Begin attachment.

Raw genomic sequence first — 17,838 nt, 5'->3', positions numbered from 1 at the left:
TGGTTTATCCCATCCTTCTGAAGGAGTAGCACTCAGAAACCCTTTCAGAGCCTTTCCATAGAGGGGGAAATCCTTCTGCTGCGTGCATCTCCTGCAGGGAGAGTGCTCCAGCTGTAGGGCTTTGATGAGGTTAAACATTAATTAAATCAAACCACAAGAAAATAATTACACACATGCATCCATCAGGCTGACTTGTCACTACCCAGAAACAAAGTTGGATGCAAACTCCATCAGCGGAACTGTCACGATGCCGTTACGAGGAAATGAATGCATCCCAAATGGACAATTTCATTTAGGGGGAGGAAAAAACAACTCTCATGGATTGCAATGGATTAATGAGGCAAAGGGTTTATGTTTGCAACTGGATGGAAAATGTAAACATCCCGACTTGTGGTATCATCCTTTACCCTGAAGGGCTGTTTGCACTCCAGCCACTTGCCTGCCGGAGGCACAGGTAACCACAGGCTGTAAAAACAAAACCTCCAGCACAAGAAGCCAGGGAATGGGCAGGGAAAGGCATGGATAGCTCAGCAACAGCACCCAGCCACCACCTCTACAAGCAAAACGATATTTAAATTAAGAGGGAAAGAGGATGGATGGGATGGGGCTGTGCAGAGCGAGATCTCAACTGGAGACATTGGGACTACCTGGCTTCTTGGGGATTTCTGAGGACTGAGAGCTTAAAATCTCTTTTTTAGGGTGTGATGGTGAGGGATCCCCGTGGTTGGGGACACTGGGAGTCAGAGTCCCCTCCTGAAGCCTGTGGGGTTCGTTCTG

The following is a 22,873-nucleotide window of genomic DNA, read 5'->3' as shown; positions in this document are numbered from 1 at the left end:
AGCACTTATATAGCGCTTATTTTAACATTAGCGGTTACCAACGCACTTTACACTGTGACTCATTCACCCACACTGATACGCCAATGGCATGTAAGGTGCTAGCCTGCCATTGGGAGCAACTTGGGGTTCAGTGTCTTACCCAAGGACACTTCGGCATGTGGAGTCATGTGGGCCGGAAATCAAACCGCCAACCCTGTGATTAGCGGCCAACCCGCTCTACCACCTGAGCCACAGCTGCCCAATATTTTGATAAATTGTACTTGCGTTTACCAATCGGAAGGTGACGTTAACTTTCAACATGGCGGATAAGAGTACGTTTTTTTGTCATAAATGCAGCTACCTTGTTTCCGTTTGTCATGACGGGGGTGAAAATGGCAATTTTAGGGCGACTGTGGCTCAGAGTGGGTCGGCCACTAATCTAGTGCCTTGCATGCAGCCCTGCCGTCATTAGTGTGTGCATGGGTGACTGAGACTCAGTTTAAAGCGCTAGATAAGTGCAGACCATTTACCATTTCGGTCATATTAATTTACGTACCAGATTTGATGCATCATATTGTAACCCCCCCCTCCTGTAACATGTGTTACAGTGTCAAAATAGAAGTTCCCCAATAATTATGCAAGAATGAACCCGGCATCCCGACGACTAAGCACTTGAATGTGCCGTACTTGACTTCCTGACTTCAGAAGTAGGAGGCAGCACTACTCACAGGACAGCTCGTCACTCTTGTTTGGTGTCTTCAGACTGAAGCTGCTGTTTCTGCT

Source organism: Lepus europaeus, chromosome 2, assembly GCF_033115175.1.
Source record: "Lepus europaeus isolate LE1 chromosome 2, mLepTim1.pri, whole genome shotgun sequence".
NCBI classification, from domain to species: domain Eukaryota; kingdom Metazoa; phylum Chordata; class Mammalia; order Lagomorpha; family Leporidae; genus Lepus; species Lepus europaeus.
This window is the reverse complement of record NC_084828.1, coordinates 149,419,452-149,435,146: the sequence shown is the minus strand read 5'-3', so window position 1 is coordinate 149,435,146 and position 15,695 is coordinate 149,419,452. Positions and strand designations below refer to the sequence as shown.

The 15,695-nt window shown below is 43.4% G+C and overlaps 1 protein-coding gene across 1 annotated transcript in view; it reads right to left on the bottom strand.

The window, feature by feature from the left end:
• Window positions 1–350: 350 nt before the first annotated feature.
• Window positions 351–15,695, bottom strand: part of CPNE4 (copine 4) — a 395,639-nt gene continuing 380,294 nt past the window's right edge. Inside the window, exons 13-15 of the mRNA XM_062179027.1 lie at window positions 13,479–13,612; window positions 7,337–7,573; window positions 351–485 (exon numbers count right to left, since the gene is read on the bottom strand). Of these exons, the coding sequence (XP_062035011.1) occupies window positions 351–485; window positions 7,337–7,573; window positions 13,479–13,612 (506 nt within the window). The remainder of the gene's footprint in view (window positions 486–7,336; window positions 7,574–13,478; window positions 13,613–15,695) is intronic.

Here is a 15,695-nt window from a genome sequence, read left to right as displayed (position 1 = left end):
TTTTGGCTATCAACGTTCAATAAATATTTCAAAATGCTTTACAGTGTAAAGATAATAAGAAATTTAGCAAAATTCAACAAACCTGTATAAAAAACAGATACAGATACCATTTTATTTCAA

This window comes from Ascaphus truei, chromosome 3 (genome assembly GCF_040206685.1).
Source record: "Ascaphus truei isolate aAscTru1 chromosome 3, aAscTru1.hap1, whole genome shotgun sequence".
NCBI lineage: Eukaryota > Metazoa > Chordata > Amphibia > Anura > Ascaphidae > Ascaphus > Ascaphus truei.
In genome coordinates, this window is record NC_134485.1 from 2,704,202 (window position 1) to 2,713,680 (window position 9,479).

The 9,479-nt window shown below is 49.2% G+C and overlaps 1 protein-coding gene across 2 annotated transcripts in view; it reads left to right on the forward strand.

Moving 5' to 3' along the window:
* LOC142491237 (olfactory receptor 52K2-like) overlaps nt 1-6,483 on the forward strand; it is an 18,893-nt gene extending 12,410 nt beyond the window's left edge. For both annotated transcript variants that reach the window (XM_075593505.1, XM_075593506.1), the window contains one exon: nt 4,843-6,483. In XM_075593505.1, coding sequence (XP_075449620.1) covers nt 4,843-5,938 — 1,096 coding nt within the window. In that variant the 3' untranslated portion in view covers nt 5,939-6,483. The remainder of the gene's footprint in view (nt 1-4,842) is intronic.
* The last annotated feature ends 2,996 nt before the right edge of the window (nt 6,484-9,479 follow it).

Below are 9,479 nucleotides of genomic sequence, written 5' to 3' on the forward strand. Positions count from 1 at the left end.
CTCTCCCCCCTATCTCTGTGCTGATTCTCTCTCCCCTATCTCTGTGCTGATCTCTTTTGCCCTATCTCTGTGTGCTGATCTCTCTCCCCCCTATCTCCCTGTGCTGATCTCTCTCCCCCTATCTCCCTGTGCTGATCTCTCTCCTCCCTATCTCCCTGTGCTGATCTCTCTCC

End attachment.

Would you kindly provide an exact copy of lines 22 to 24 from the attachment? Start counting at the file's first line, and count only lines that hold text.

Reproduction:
* The last annotated feature ends 2,996 nt before the right edge of the window (nt 6,484-9,479 follow it).

Below are 9,479 nucleotides of genomic sequence, written 5' to 3' on the forward strand. Positions count from 1 at the left end.
CTCTCCCCCCTATCTCTGTGCTGATTCTCTCTCCCCTATCTCTGTGCTGATCTCTTTTGCCCTATCTCTGTGTGCTGATCTCTCTCCCCCCTATCTCCCTGTGCTGATCTCTCTCCCCCTATCTCCCTGTGCTGATCTCTCTCCTCCCTATCTCCCTGTGCTGATCTCTCTCC